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Alamo Square's Historic, Run-Down Koster Manse Wants $6.6M

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If you woke up this morning in the mood to purchase a four-story Victorian mansion, then today is your lucky day. The very swoon-worthy 930 Grove Street has just hit the market, and at 8,000+ square feet, it definitely leaves an impression. Built in 1897 (not 1885 as the listing states) for John L. Koster by local architects Martens & Coffey in a pretty regal-looking Classical Revival style, the 33-room mansion is currently carved up into 12 units. Koster was president of the California Barrel Company, which shipped vinegar and pickle barrels up and down the coast, as well as owner of the Mount Hamilton Vineyard near San Jose. He ran in a very well-to-do circle, with the likes of Strauss, Spreckels, Russ, Lilienthal, etc. Who knew vinegar was so lucrative?

Koster commissioned the mega-manse for his wife and seven children from Martens & Coffey, who are known for their ornate Classical style from buildings like the Stanyan Park Hotel and St. Boniface Church. Koster died at his vineyard in 1923, and around the same time the mansion at 930 Grove became the Jewish Community Center in San Francisco. As the story goes, the government took over the building during World War II as housing for military personnel and pretty much stripped its interior. Presumably that's when it got converted into 12 studio units. Nonetheless, the house still hangs onto a healthy chunk of its original flair—herringbone wood floors, coffered inlaid ceilings, column capitals galore—and that's only in the foyer.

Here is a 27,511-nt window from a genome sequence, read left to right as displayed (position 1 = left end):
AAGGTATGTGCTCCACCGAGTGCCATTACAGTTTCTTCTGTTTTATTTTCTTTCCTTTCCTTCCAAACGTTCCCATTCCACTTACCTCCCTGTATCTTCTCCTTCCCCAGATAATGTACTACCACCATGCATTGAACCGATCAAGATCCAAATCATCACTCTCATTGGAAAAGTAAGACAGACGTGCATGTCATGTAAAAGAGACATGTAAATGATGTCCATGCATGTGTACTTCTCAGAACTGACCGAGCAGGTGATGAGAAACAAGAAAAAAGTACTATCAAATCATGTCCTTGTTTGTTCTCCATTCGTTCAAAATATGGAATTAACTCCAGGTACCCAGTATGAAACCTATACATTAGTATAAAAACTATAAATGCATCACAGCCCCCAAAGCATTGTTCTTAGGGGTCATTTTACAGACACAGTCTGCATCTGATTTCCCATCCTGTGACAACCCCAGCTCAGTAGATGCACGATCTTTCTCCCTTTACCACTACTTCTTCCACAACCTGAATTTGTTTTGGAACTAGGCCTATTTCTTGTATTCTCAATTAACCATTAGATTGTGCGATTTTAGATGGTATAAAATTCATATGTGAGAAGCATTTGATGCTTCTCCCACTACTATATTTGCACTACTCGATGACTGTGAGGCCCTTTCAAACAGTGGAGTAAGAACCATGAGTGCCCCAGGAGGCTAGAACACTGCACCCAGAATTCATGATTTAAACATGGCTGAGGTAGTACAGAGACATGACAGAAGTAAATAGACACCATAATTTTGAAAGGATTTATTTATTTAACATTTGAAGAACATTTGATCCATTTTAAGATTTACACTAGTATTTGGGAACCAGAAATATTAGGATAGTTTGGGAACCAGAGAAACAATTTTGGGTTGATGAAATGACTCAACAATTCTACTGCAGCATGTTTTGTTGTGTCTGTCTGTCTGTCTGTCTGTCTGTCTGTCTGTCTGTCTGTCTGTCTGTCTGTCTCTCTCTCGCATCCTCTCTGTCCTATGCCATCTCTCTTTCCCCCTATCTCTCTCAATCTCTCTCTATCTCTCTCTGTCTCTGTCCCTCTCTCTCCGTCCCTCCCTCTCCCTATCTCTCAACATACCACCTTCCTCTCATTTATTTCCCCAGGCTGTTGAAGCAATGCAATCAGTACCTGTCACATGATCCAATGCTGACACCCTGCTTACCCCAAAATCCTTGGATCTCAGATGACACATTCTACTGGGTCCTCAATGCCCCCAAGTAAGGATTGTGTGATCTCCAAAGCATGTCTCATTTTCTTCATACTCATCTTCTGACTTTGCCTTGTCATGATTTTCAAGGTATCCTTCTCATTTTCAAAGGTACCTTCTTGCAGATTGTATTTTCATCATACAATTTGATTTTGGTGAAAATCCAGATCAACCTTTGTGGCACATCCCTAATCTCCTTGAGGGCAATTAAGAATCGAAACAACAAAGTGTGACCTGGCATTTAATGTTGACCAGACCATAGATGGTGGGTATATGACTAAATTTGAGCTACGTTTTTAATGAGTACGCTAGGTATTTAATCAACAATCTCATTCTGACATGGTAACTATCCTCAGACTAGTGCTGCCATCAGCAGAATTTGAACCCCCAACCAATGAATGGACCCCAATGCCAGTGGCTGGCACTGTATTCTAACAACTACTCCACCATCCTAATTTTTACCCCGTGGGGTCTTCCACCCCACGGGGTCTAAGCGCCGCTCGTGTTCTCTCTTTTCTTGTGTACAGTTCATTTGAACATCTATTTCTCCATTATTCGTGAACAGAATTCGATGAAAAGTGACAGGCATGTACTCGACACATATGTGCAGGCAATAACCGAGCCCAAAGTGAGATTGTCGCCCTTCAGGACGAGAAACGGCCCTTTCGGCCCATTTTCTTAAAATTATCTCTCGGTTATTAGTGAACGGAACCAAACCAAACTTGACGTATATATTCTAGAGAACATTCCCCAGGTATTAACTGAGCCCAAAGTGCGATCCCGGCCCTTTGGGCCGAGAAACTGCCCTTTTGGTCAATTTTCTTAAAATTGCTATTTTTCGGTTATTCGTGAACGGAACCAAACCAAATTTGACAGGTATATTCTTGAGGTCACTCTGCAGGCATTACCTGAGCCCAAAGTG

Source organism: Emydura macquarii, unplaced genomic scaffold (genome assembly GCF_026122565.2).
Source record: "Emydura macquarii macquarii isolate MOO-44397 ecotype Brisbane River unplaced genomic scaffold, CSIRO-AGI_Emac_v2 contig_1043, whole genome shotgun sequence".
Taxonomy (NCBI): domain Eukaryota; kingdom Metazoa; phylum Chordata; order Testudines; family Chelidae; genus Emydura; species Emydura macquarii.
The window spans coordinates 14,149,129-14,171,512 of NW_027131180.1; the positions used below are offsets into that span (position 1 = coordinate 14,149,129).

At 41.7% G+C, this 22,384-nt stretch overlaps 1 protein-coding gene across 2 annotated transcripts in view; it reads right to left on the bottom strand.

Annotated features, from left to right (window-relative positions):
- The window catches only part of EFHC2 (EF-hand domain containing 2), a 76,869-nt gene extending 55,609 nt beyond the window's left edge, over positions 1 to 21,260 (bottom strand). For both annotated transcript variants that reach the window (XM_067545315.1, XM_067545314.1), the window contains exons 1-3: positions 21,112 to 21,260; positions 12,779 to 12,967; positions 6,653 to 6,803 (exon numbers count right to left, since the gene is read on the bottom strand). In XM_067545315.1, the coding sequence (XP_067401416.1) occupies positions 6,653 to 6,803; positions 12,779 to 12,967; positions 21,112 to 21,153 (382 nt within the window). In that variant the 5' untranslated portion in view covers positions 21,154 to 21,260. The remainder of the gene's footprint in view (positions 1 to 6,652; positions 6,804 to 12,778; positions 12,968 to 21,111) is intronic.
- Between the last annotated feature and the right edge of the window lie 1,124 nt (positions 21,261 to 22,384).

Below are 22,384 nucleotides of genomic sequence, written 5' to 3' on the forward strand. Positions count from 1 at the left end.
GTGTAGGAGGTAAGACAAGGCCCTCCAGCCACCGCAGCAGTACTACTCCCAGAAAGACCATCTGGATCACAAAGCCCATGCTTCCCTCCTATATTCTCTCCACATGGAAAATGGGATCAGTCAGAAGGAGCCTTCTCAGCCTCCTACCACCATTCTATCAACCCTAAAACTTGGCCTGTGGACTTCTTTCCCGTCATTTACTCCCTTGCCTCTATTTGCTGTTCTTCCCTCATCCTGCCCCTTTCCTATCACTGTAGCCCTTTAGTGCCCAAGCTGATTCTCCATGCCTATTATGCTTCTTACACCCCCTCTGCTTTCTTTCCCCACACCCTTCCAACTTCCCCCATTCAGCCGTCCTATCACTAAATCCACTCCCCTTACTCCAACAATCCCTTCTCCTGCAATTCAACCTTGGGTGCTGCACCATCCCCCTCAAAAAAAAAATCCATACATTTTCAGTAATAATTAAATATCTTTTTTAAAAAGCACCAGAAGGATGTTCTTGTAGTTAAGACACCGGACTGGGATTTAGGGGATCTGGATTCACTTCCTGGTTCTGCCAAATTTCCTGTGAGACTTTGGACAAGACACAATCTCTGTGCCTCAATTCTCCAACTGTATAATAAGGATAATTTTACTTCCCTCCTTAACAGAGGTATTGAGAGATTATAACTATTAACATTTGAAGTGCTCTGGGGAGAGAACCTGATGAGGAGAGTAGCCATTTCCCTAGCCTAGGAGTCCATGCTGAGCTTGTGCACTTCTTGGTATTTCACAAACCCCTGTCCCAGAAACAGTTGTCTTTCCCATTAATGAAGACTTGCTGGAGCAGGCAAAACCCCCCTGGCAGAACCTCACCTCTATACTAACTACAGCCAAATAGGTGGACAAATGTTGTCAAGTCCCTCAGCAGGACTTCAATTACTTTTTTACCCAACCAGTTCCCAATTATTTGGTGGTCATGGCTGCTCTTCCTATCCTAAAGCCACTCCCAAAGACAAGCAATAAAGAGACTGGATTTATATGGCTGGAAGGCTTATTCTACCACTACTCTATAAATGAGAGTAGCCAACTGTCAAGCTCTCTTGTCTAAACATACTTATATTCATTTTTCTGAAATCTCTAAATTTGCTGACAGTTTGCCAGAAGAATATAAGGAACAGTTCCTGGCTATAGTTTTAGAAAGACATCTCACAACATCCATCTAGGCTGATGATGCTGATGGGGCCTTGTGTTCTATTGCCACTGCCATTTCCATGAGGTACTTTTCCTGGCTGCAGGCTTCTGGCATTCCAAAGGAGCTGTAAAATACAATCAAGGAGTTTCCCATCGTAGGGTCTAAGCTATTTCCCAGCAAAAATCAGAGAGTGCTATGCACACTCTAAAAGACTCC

The property will require a bit of a spit shine: The epic front-entry porch needs some repairs, and some of the units could use a little elbow grease to get the original floors and built-ins up to snuff. (One looks like it's been gutted to the studs, but it's hard to tell.) Considering the $6.6 million list price, we could see some very wealthy buyer converting this place back into a single-family trophy house. But since the property is a contributor to the Alamo Square Historic District, any potential buyer will be limited on the changes they can make to the outside.


· 930 Grove Street [Redfin]
· National Trust Guide to San Francisco [National Trust via Google Books]
· Alamo Square Historic District [SF Planning]